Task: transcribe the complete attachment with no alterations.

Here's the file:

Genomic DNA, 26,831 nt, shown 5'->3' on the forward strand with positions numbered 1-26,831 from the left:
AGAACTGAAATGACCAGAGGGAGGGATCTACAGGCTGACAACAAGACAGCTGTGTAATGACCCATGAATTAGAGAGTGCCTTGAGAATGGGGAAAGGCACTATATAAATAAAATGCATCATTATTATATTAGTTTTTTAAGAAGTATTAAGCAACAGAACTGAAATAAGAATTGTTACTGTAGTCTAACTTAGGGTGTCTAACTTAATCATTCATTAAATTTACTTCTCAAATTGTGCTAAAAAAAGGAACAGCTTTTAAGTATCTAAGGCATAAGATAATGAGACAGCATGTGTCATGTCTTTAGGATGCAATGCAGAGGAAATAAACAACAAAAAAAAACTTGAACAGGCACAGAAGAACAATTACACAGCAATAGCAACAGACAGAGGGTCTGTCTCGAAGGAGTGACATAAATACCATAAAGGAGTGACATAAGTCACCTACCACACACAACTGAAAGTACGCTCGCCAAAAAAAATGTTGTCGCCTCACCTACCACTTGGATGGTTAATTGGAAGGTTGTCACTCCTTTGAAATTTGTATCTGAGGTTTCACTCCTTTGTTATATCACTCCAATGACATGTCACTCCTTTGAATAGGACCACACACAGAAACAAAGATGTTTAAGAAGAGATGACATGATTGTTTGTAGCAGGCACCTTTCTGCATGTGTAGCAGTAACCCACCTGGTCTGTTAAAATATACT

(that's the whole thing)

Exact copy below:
Genomic DNA, 26,831 nt, shown 5'->3' on the forward strand with positions numbered 1-26,831 from the left:
AGAACTGAAATGACCAGAGGGAGGGATCTACAGGCTGACAACAAGACAGCTGTGTAATGACCCATGAATTAGAGAGTGCCTTGAGAATGGGGAAAGGCACTATATAAATAAAATGCATCATTATTATATTAGTTTTTTAAGAAGTATTAAGCAACAGAACTGAAATAAGAATTGTTACTGTAGTCTAACTTAGGGTGTCTAACTTAATCATTCATTAAATTTACTTCTCAAATTGTGCTAAAAAAAGGAACAGCTTTTAAGTATCTAAGGCATAAGATAATGAGACAGCATGTGTCATGTCTTTAGGATGCAATGCAGAGGAAATAAACAACAAAAAAAAACTTGAACAGGCACAGAAGAACAATTACACAGCAATAGCAACAGACAGAGGGTCTGTCTCGAAGGAGTGACATAAATACCATAAAGGAGTGACATAAGTCACCTACCACACACAACTGAAAGTACGCTCGCCAAAAAAAATGTTGTCGCCTCACCTACCACTTGGATGGTTAATTGGAAGGTTGTCACTCCTTTGAAATTTGTATCTGAGGTTTCACTCCTTTGTTATATCACTCCAATGACATGTCACTCCTTTGAATAGGACCACACACAGAAACAAAGATGTTTAAGAAGAGATGACATGATTGTTTGTAGCAGGCACCTTTCTGCATGTGTAGCAGTAACCCACCTGGTCTGTTAAAATATACT